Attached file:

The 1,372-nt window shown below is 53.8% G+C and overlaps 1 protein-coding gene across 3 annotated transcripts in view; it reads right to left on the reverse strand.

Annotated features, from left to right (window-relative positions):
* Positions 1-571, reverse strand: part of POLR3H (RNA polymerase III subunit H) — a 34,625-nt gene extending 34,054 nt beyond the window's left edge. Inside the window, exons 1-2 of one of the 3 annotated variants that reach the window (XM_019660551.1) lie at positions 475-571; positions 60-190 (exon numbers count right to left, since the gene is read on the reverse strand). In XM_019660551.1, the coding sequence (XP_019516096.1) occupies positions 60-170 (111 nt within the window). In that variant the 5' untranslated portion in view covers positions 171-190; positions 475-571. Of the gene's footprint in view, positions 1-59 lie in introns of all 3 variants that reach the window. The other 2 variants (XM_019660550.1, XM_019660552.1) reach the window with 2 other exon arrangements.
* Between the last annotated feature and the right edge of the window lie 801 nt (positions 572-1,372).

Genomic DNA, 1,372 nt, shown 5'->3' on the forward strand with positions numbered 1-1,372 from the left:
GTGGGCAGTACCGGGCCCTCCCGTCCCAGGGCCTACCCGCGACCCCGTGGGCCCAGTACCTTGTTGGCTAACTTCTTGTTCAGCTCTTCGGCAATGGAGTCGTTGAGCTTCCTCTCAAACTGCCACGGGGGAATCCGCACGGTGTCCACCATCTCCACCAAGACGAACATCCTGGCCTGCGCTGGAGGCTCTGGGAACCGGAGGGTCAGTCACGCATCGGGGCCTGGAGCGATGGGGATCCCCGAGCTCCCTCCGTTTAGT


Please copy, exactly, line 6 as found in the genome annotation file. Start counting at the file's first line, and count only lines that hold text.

GTGGGCAGTACCGGGCCCTCCCGTCCCAGGGCCTACCCGCGACCCCGTGGGCCCAGTACCTTGTTGGCTAACTTCTTGTTCAGCTCTTCGGCAATGGAGTCGTTGAGCTTCCTCTCAAACTGCCACGGGGGAATCCGCACGGTGTCCACCATCTCCACCAAGACGAACATCCTGGCCTGCGCTGGAGGCTCTGGGAACCGGAGGGTCAGTCACGCATCGGGGCCTGGAGCGATGGGGATCCCCGAGCTCCCTCCGTTTAGT